AMY GOODMAN: George Tenet, the CIA director.

RON SUSKIND: George Tenet. Richer saw the stationery. You know, and the fact is, is that Richer then talked to others inside of CIA about this specific mission, including one of the deputies who ran the Iraq Division, who—John Maguire, who of course is in the book, as well.

AMY GOODMAN: Who gives the same kind of comment—

RON SUSKIND: Of course.

AMY GOODMAN: —“Not within my chain of command was I told to fabricate…”

RON SUSKIND: Right. But the fact is, is that it’s never within Maguire’s chain of command, so he’s answering something that’s not being alleged. When it comes to Richer, there’s fuzzy words about who fabricates. Well, the fabrication happens way down the ranks. That’s actually a specific act. The chain of command issues are very legally narrow. Ostensibly, this is the kind of thing written very, very carefully, with a lawyer involved, which doesn’t really answer, well, the many, many things that are in the book. As to the specifics of what is not alleged, the evidence is in the book.

And the fact is, is it’s not a matter of a passing conversation. We had many conversations on this specific issue, on the Habbush matter, with all of the key sources. There was never any mystery about what it was, what the Habbush letter was, what the Habbush mission entailed, in terms of the setup with the Iraq intelligence chief. I mean, exhaustive, hour after hour. And the way I do it as an investigative reporter, is you go back again and again and again.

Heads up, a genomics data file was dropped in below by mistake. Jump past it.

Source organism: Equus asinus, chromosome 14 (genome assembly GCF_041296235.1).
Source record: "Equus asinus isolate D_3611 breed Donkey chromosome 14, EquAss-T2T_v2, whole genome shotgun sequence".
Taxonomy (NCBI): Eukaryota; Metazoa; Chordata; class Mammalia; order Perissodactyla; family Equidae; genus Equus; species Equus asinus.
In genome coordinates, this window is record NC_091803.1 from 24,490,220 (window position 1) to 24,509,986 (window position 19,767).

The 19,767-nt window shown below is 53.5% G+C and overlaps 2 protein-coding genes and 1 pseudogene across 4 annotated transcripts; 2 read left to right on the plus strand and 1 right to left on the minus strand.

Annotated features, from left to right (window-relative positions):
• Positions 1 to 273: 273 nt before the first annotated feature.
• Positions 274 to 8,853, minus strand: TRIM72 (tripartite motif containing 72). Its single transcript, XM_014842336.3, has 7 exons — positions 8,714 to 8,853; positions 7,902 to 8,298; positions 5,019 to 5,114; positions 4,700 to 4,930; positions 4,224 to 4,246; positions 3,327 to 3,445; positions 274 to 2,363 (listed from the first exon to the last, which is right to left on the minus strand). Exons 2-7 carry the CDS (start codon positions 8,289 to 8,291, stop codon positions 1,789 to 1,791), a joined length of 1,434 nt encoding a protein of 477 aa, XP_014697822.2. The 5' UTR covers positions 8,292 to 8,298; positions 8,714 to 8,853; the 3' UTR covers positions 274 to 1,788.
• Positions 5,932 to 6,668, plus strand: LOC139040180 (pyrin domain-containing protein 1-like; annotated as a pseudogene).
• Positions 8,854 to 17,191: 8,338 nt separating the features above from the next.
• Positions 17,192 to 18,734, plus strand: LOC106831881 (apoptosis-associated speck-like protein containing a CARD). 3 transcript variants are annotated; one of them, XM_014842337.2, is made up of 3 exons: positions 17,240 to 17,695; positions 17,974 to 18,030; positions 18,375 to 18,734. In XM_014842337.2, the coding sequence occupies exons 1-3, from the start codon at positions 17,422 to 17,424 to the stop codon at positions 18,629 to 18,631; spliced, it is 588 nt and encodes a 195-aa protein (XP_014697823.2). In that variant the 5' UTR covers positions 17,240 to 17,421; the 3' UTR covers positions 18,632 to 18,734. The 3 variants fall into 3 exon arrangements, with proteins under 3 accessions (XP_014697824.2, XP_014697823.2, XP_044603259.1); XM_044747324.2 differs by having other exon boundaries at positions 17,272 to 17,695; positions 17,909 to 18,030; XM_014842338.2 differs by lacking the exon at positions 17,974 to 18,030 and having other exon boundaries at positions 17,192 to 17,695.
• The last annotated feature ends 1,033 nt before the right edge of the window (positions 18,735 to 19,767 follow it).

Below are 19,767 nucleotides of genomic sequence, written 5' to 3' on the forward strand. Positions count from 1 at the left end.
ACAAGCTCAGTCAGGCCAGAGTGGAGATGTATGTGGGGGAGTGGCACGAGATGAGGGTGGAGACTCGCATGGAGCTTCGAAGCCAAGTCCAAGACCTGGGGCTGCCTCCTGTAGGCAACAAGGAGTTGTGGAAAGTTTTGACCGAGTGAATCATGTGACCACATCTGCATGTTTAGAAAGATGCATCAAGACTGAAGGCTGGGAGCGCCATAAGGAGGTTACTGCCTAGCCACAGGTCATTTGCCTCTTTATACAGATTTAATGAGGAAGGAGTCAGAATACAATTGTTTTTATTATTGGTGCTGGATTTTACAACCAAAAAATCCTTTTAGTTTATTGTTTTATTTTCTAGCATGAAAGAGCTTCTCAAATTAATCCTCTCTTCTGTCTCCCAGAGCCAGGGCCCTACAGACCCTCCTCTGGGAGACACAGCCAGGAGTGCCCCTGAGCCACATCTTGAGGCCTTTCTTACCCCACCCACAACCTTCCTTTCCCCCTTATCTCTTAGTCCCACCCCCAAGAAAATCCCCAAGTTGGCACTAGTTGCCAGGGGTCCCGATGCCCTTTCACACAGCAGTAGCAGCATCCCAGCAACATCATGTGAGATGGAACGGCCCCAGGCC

AMY GOODMAN: Did they get Habbush to sign it?

RON SUSKIND: No. Interestingly, Maguire talks about this. He’s really the expert on Iraq. He’s a real American hero guy. He’s been to Iraq many times, and he’s—

AMY GOODMAN: He’s in Iraq now?

RON SUSKIND: Well, he’s not in America right now. But, you know—but the fact is, is that he talks about the fact that in his discussion with Richer, he’s like, “It’s ridiculous. Habbush isn’t going to want to sign this thing. He’s too smart for that. You know, he’s the intelligence chief of Iraq. He’s a guy like us.” He knows if he were to sign a letter that was truly authentic, alright, in his own hand, if you will, that his family could face real trouble. You know, he has relatives, extended family, still back in Iraq. If he’s seen as actively supporting the United States—at this point he’s seen as missing—you know, his family could be in trouble. You know, and he wouldn’t do anything, you know, that disastrous for him, even though we paid him the $5 million.